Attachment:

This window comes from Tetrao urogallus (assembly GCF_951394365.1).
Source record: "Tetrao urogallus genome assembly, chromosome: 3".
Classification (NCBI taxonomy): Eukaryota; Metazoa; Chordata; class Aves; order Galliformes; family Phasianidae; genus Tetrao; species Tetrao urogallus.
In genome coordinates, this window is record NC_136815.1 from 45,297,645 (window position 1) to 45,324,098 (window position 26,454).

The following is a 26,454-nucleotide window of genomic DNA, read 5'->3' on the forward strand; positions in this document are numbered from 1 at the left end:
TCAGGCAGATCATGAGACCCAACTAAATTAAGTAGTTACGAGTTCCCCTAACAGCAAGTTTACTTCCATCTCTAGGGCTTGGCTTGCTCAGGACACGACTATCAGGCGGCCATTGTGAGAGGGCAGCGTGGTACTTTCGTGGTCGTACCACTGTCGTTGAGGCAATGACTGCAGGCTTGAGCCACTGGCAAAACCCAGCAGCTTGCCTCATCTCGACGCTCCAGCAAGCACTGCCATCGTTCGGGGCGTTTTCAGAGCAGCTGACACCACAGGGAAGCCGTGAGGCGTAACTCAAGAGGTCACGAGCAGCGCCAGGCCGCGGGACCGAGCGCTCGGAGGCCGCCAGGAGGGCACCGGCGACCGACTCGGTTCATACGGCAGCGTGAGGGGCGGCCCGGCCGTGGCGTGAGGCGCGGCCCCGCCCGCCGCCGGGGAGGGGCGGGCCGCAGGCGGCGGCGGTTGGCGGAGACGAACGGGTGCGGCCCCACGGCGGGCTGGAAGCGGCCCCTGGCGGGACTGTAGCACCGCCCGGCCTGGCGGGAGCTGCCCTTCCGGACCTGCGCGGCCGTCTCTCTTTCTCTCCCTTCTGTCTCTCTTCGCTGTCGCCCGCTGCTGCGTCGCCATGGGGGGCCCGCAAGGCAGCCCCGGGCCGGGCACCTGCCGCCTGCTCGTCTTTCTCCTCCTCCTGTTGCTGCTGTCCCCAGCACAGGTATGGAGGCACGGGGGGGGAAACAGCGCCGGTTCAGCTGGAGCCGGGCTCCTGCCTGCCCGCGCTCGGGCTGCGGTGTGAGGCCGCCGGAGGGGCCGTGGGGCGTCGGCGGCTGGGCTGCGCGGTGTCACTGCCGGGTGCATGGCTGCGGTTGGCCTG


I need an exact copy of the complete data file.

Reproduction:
This window comes from Tetrao urogallus (assembly GCF_951394365.1).
Source record: "Tetrao urogallus genome assembly, chromosome: 3".
Classification (NCBI taxonomy): Eukaryota; Metazoa; Chordata; class Aves; order Galliformes; family Phasianidae; genus Tetrao; species Tetrao urogallus.
In genome coordinates, this window is record NC_136815.1 from 45,297,645 (window position 1) to 45,324,098 (window position 26,454).

The following is a 26,454-nucleotide window of genomic DNA, read 5'->3' on the forward strand; positions in this document are numbered from 1 at the left end:
TCAGGCAGATCATGAGACCCAACTAAATTAAGTAGTTACGAGTTCCCCTAACAGCAAGTTTACTTCCATCTCTAGGGCTTGGCTTGCTCAGGACACGACTATCAGGCGGCCATTGTGAGAGGGCAGCGTGGTACTTTCGTGGTCGTACCACTGTCGTTGAGGCAATGACTGCAGGCTTGAGCCACTGGCAAAACCCAGCAGCTTGCCTCATCTCGACGCTCCAGCAAGCACTGCCATCGTTCGGGGCGTTTTCAGAGCAGCTGACACCACAGGGAAGCCGTGAGGCGTAACTCAAGAGGTCACGAGCAGCGCCAGGCCGCGGGACCGAGCGCTCGGAGGCCGCCAGGAGGGCACCGGCGACCGACTCGGTTCATACGGCAGCGTGAGGGGCGGCCCGGCCGTGGCGTGAGGCGCGGCCCCGCCCGCCGCCGGGGAGGGGCGGGCCGCAGGCGGCGGCGGTTGGCGGAGACGAACGGGTGCGGCCCCACGGCGGGCTGGAAGCGGCCCCTGGCGGGACTGTAGCACCGCCCGGCCTGGCGGGAGCTGCCCTTCCGGACCTGCGCGGCCGTCTCTCTTTCTCTCCCTTCTGTCTCTCTTCGCTGTCGCCCGCTGCTGCGTCGCCATGGGGGGCCCGCAAGGCAGCCCCGGGCCGGGCACCTGCCGCCTGCTCGTCTTTCTCCTCCTCCTGTTGCTGCTGTCCCCAGCACAGGTATGGAGGCACGGGGGGGGAAACAGCGCCGGTTCAGCTGGAGCCGGGCTCCTGCCTGCCCGCGCTCGGGCTGCGGTGTGAGGCCGCCGGAGGGGCCGTGGGGCGTCGGCGGCTGGGCTGCGCGGTGTCACTGCCGGGTGCATGGCTGCGGTTGGCCTG